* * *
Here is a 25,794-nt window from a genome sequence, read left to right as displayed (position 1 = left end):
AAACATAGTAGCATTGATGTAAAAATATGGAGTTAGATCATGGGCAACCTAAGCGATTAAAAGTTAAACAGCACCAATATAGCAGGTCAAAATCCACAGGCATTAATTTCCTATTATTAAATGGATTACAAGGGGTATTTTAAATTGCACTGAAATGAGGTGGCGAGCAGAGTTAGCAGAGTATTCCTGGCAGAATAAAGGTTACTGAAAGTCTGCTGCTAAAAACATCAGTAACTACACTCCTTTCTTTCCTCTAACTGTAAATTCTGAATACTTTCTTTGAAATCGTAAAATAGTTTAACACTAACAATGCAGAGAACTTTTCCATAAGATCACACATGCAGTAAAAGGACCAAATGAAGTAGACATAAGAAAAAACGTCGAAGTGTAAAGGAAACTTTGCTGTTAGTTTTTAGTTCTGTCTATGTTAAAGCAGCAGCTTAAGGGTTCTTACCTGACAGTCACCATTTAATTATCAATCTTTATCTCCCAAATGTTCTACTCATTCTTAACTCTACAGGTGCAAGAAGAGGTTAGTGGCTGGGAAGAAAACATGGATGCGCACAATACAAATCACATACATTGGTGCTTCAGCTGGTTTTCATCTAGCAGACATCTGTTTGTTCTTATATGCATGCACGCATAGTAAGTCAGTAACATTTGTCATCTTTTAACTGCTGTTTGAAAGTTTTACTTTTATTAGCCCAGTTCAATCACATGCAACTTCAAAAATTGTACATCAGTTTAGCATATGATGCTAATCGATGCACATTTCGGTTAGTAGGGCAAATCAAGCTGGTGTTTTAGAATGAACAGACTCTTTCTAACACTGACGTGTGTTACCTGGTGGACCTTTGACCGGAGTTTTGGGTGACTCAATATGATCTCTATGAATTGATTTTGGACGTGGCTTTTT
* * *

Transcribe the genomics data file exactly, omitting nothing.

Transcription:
Here is a 25,794-nt window from a genome sequence, read left to right as displayed (position 1 = left end):
AAACATAGTAGCATTGATGTAAAAATATGGAGTTAGATCATGGGCAACCTAAGCGATTAAAAGTTAAACAGCACCAATATAGCAGGTCAAAATCCACAGGCATTAATTTCCTATTATTAAATGGATTACAAGGGGTATTTTAAATTGCACTGAAATGAGGTGGCGAGCAGAGTTAGCAGAGTATTCCTGGCAGAATAAAGGTTACTGAAAGTCTGCTGCTAAAAACATCAGTAACTACACTCCTTTCTTTCCTCTAACTGTAAATTCTGAATACTTTCTTTGAAATCGTAAAATAGTTTAACACTAACAATGCAGAGAACTTTTCCATAAGATCACACATGCAGTAAAAGGACCAAATGAAGTAGACATAAGAAAAAACGTCGAAGTGTAAAGGAAACTTTGCTGTTAGTTTTTAGTTCTGTCTATGTTAAAGCAGCAGCTTAAGGGTTCTTACCTGACAGTCACCATTTAATTATCAATCTTTATCTCCCAAATGTTCTACTCATTCTTAACTCTACAGGTGCAAGAAGAGGTTAGTGGCTGGGAAGAAAACATGGATGCGCACAATACAAATCACATACATTGGTGCTTCAGCTGGTTTTCATCTAGCAGACATCTGTTTGTTCTTATATGCATGCACGCATAGTAAGTCAGTAACATTTGTCATCTTTTAACTGCTGTTTGAAAGTTTTACTTTTATTAGCCCAGTTCAATCACATGCAACTTCAAAAATTGTACATCAGTTTAGCATATGATGCTAATCGATGCACATTTCGGTTAGTAGGGCAAATCAAGCTGGTGTTTTAGAATGAACAGACTCTTTCTAACACTGACGTGTGTTACCTGGTGGACCTTTGACCGGAGTTTTGGGTGACTCAATATGATCTCTATGAATTGATTTTGGACGTGGCTTTTT